For more of today's books, please see Patti Abbott's blog.  Contents listings from the Contento/Locus indices and the Islets of Langerhans site.

Tuesday, November 6, 2012

Tuesday's Overlooked Films and/or Other A/V: the links, and THE CANDIDATE (1972) and SLATTERY'S PEOPLE

A Walk on the Moon
Election Day is upon us in the US, and I have to go vote, so will thank quickly those of you who have provided the reviews, clip links and citations below, and those of you who read these, and ask as always that if I've overlooked your or anyone else's link, please let me know in comments.

Enjoy your franchise, or the conscientious abstention from it if you choose...but don't think Not Voting doesn't encourage Them, too...

Bill Crider: Get the Gringo
The Web

Brian Arnold: Hallowe'en Wrap-up;  The Monkees on The Hy Lit Show (1968)

Dan Stumpf: The Web

Ed Gorman: Born to Be Bad

Elizabeth Foxwell: "The Debt" (Suspense [1952; television]; based on Lawrence Treat's "Twenty-Dollar Debt")

Evan Lewis: The Amazing Dr. Clitterhouse

George Kelley: The Rachel Maddow Show

Iba Dawson: A Walk on the Moon

The Seventh Victim
Ivan G. Shreve, Jr.: The 7th Victim 

Jack Seabrook: Ray Bradbury on TV: "The Life Work of Juan Diaz" (The Alfred Hitchcock Hour)

James Reasoner: Islands in the Sky

Jeff Flugel: Phenomena

Jerry House: Vampire Over London (1952, aka a panoply of titles)

John Charles: Arachnid (2001)

The Voice of the Turtle
John F. Norris: Hallowe'en Light Show

Kate Laity: Berne

Laura: The Voice of the Turtle and others

Marty McKee: Deep Rising

Michael Shonk: more Harry O

Patti Abbott: Checkmate

Prashant Trikannad: Do Aankhen Barah Haath (1957; aka Two Eyes, Twelve Hands)

The Thing (from Another World)
Randy Johnson: The Thing (from Another World)

Rick: Hammer Horrors: An A to Z Appreciation

Ron Scheer: Homicide: Life in the Streets

Scott Cupp: Rubber

Sergio Angelini: Blake Edwards's crime drama

Stacia Jones: November Movies to watch for
Homicide: Life on the Street

Stefan Blitz: The Heathcliff and Dingbat Show

Stephen Gallagher: The Killing

Todd Mason: The Candidate (1972) and Slattery's People: please see below;  Pat Paulsen for President

Yvette Banek: Favorite Political Films for Those of You Who Haven't Overdosed on Politics Yet; Dancing at the Harvest Moon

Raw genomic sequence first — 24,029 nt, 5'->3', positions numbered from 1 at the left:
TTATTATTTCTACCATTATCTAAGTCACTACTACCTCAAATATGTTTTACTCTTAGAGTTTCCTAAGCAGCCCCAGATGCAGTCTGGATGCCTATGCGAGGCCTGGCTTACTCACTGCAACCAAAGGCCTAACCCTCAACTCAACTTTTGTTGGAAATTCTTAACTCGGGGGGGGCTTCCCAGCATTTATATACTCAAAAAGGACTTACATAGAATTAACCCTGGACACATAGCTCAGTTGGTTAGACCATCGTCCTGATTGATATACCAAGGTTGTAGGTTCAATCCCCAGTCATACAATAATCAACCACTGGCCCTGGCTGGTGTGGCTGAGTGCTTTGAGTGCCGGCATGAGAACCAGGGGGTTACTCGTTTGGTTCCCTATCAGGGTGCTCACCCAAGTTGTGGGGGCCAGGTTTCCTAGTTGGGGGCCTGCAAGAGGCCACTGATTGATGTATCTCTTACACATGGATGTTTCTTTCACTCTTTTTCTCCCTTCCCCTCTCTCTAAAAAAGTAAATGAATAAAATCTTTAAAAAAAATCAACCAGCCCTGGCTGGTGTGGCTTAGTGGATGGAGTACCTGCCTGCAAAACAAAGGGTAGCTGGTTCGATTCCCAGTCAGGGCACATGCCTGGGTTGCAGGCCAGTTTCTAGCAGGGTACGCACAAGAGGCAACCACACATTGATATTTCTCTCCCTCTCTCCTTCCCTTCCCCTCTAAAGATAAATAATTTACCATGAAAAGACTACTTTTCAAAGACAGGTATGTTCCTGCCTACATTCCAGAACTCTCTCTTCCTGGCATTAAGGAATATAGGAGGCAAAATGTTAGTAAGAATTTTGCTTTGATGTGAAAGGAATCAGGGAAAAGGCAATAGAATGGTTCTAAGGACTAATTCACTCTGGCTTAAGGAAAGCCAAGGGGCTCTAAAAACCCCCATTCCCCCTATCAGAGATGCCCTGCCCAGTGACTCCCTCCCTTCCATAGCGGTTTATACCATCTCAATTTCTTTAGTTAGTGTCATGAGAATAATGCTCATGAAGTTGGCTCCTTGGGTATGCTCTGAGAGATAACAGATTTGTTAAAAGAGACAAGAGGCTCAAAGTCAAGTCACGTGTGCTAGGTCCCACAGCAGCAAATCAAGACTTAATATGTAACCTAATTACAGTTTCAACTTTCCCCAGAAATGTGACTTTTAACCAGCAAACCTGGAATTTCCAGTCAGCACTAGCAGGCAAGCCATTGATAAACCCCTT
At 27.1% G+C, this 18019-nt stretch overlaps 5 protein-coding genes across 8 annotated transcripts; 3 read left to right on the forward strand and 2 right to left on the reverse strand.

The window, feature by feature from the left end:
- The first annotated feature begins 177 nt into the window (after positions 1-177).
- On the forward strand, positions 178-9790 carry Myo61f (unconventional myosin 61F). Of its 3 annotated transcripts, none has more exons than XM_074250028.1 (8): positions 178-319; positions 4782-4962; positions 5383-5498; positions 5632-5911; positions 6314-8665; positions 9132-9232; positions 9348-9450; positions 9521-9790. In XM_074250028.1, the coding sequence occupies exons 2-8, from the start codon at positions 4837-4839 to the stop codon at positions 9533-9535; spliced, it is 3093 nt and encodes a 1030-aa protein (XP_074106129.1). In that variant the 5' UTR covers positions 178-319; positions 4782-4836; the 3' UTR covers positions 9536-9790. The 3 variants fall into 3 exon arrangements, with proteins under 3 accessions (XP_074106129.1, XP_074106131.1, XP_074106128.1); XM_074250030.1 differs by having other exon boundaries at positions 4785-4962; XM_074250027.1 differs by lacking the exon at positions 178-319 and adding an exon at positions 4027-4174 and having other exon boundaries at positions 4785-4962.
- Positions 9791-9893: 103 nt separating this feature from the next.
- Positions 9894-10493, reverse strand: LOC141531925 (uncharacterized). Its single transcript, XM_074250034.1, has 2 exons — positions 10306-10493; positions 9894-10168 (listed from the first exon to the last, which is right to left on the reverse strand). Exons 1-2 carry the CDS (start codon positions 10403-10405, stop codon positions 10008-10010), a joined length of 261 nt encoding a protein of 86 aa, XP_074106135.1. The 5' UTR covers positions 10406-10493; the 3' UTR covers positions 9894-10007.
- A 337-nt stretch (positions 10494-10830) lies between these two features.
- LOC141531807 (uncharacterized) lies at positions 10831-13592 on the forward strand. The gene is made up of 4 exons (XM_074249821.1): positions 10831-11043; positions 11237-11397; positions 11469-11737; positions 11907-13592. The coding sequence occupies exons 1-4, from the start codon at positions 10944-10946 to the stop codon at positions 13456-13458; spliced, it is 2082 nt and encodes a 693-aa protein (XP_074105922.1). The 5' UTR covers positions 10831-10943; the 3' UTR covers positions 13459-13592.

The Candidate (1972) is my favorite of US political films, a sly satire of the political process and all its temptations and corruptions, particularly when one is dealing with the Big-Time races such as for a US Senate seat from a state such as California. Bill McKay (Robert Redford) is the son of an old-style wheeler-dealer former governor (Melvin Douglas), but who has more progressive and populist ideas than those of his father, an exemplar of political-machine pragmatism. When no more conventional Democrat is willing to challenge popular blowhard GOP incumbent Crocker Jarman (the one bit of rather overbroad nomenclature in the film), younger McKay, with the proviso that he can actually put forward the message he wants to in his campaign, takes up the challenge...and how the process, and Bill McKay's ego, both propel and thwart his passage through the campaign are the heart of the film. The segment below is not the most subtle nor telling segment, but is the most substantial bit online, and is relatively demonstrative of the skill of the filmmaking and critique in this project, from writer Jeremy Larner and director Michael Ritchie, probably the height of both men's film careers:
The Candidate:


Meanwhile, I've never seen a complete episode of Slattery's People, the fondly-remembered season and a half series that ran on CBS in the mid-'60s, with little exposure since; but the key fragments of an episode below do leave me wishing I could see more of the series, particularly outside the gray market...it seems like the kind of balance between naive and knowing that marked such contemporary series as The Defenders and NYPD, and even with the fact of Fred Freiberger in on the production (he was the producer responsible for the atrocious third season of Star Trek), I'd certainly give it a look...interesting parallel in the episode excerpted below and the film above, between the attempts of younger reformers to push back against politics-as-usual vested interests, though The Candidate is unsurprisingly much more ambiguous and less hammy than the teleplay...which could also be the working model for A Few Good Men...
Slattery's People:

with subsequent segments (alas, not the complete episode) here and here.